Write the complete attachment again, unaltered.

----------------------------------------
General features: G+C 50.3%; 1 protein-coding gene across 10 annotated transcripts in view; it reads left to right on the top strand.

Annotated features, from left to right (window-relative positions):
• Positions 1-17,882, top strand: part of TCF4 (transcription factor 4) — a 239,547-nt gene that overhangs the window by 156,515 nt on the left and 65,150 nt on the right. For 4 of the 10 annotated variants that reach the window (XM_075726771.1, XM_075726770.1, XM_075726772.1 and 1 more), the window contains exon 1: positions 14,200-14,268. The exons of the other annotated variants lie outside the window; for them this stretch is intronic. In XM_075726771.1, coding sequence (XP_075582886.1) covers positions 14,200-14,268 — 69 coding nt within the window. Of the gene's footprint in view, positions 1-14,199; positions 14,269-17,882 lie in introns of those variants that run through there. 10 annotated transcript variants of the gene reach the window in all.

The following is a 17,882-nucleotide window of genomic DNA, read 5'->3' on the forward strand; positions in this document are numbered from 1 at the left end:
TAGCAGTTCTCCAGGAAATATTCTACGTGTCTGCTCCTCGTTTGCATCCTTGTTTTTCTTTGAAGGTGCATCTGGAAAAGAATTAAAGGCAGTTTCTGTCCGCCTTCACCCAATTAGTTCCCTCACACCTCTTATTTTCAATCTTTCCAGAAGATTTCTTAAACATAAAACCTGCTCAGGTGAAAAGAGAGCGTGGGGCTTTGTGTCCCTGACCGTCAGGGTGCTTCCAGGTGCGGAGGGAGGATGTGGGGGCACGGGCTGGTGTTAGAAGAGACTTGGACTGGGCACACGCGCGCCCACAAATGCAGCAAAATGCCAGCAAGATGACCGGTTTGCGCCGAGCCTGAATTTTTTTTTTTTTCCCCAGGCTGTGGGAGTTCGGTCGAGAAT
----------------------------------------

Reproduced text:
General features: G+C 50.3%; 1 protein-coding gene across 10 annotated transcripts in view; it reads left to right on the top strand.

Annotated features, from left to right (window-relative positions):
• Positions 1-17,882, top strand: part of TCF4 (transcription factor 4) — a 239,547-nt gene that overhangs the window by 156,515 nt on the left and 65,150 nt on the right. For 4 of the 10 annotated variants that reach the window (XM_075726771.1, XM_075726770.1, XM_075726772.1 and 1 more), the window contains exon 1: positions 14,200-14,268. The exons of the other annotated variants lie outside the window; for them this stretch is intronic. In XM_075726771.1, coding sequence (XP_075582886.1) covers positions 14,200-14,268 — 69 coding nt within the window. Of the gene's footprint in view, positions 1-14,199; positions 14,269-17,882 lie in introns of those variants that run through there. 10 annotated transcript variants of the gene reach the window in all.

The following is a 17,882-nucleotide window of genomic DNA, read 5'->3' on the forward strand; positions in this document are numbered from 1 at the left end:
TAGCAGTTCTCCAGGAAATATTCTACGTGTCTGCTCCTCGTTTGCATCCTTGTTTTTCTTTGAAGGTGCATCTGGAAAAGAATTAAAGGCAGTTTCTGTCCGCCTTCACCCAATTAGTTCCCTCACACCTCTTATTTTCAATCTTTCCAGAAGATTTCTTAAACATAAAACCTGCTCAGGTGAAAAGAGAGCGTGGGGCTTTGTGTCCCTGACCGTCAGGGTGCTTCCAGGTGCGGAGGGAGGATGTGGGGGCACGGGCTGGTGTTAGAAGAGACTTGGACTGGGCACACGCGCGCCCACAAATGCAGCAAAATGCCAGCAAGATGACCGGTTTGCGCCGAGCCTGAATTTTTTTTTTTTTCCCCAGGCTGTGGGAGTTCGGTCGAGAAT